OTHERS

Revitalising fiction

FROM time to time too much travelling, minor illness and manuscripts read (literally!) on the fly catch up with you, and you are stale, grumpy and unwilling to read a word that is new. Traditional remedies include catching the bus, plane or train out of town (not recommended if it is travel that has squeezed you dry), drink in large quantities (definitely an unworkable option if it doesn't agree with you!) and so on and so forth. My own remedy is a fairly orthodox one - I head for a tried and tested book that I know will serve to yank me out of whatever state I find myself in. Which is how I came to The Outsider by Albert Camus (in the most recent translation by Joseph Laredo) for the umpteenth time.

If you think you are wrung out and pissed off with life in general, the state of mind of young Meursault is guaranteed to set you right in the jiffy. From the opening scene where the bored and nihilistic youth boards a bus to attend his mother's funeral (where he does not cry, thereby damning him in the eyes of everyone present) to the final paragraphs in the book, where he lies exhausted in his cell, trying to summon up images of his own execution, The Outsider continues to be one of the greatest psychological inquiries into the mind of a man unable to comprehend the demands life makes on him. Looked at another way, Meursault typifies the uncompromising individual determined to live life on his own terms - a man who in so doing upsets everyone around him as cold, heartless and unfit for decent human society.

About a decade after The Outsider was published, Camus was asked about Meursault who continued to puzzle and vex readers and critics. The writer had this to say in response: "A long time ago, I summed up The Outsider in a sentence which I realise is extremely paradoxical: 'In our society any man who doesn't cry at his mother's funeral is liable to be condemned to death'. I simply meant that the hero of the book is condemned because he does not play the game. In this sense, he is an outsider to the society in which he lives, wandering on the fringe, on the outskirts of life, solitary and sensual. And for that reason, some readers have been tempted to regard him as a reject".

"But to get a more accurate picture of his character, or rather one which conforms more closely to his author's intentions, you must ask yourself in what way Meursault doesn't play the game. The answer is simple: he refuses to lie. Lying is not only saying what isn't true. It is also, in fact especially, saying more than one feels. We all do it, every day, to make life simpler. But contrary to appearances, Meursault doesn't want to make life simpler. He says what he is, he refuses to hide his feelings and society immediately feels threatened. For example, he is asked to say that he regrets his crime, in time-honoured fashion. He replies that he feels more annoyance about it than true regret. And it is this nuance that condemns him".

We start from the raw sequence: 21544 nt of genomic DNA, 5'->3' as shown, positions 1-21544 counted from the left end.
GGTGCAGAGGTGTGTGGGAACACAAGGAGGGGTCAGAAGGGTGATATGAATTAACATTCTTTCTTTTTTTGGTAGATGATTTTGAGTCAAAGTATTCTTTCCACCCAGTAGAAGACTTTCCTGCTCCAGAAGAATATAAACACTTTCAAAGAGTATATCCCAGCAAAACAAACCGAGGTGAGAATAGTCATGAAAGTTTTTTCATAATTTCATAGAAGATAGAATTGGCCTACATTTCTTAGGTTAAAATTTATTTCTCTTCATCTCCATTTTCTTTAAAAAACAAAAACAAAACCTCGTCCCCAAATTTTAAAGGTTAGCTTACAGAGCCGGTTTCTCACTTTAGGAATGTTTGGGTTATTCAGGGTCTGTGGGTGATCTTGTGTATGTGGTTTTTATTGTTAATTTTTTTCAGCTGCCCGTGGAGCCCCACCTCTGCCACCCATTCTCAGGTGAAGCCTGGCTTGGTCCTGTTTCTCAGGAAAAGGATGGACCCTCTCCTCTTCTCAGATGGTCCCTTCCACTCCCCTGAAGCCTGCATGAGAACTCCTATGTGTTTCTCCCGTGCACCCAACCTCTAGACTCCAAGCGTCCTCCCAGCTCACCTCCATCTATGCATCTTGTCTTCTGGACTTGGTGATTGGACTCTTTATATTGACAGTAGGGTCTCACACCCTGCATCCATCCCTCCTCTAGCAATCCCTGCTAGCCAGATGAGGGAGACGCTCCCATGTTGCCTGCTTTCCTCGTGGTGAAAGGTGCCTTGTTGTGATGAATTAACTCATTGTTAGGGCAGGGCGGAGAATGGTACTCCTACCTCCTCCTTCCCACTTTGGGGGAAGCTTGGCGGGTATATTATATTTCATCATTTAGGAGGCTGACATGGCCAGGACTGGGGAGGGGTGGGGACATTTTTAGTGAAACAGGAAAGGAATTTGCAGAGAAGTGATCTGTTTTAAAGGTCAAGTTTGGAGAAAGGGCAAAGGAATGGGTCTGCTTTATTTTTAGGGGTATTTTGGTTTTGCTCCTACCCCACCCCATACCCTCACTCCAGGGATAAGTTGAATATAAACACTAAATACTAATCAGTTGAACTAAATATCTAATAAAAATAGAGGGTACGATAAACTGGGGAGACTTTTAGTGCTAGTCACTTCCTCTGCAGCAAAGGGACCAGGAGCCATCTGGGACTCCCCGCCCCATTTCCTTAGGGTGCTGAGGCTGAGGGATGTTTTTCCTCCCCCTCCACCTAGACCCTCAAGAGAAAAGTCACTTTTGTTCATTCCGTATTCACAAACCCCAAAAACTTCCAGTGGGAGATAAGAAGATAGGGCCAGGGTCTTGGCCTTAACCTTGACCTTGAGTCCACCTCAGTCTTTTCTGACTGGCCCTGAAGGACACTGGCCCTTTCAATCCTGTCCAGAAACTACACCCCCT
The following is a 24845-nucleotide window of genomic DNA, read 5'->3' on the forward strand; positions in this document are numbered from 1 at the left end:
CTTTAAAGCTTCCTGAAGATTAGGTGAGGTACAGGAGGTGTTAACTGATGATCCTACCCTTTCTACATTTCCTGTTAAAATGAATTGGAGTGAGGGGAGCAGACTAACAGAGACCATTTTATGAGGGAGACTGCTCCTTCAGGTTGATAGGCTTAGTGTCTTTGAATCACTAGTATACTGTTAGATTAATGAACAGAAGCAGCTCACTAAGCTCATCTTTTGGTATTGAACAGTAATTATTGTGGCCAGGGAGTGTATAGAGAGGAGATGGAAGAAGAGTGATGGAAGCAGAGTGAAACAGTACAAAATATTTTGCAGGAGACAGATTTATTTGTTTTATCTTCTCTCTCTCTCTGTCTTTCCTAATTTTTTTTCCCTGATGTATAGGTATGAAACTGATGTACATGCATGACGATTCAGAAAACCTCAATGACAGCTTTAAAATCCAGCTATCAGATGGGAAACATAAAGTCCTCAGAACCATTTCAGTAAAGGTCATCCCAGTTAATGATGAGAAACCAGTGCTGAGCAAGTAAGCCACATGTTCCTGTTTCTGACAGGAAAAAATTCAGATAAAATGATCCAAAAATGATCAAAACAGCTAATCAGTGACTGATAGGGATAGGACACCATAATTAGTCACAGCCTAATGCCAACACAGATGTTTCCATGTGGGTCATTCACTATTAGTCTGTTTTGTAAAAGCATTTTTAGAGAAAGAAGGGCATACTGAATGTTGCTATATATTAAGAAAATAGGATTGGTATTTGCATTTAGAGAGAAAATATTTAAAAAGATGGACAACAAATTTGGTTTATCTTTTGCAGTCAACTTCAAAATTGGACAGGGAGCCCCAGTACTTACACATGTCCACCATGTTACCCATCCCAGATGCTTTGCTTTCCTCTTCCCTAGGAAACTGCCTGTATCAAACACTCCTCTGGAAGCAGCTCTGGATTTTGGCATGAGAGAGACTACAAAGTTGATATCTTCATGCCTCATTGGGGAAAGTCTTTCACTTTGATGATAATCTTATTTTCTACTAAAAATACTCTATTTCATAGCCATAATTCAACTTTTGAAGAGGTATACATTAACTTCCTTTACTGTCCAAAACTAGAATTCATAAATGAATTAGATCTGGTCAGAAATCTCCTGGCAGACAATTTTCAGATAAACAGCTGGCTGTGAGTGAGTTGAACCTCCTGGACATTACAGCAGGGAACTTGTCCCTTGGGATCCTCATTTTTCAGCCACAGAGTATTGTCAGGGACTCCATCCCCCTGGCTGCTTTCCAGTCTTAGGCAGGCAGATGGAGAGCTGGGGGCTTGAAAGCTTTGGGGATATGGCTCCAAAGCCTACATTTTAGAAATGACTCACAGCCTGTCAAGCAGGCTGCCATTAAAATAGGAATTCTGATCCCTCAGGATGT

In his passion to be true to himself, Meursault offends and wounds people both figuratively and literally, of course. But the author refuses to apologise for the character he has created. In his view, "Meursault is not a reject, but a poor and naked man, in love with a sun which leaves no shadows. Far from lacking all sensibility, he is driven by a tenacious and therefore profound passion, the passion for an absolute and for truth. This truth is as yet a negative one, a truth born of living and feeling, but without which no triumph over the self or over the world will ever be possible".

For nearly 60 years now, The Outsider has been the existentialist novel against which all others have been measured. It's tribute enough to its greatness that it has lasted so long, and to thousands of new readers everywhere is as fresh and as compelling as when it was first written. For me, time and time again, it has proved to be a great pick-me-up.After a few hours in Meursault's company one's own dispiritedness pales into utter insignificance.

DAVID DAVIDAR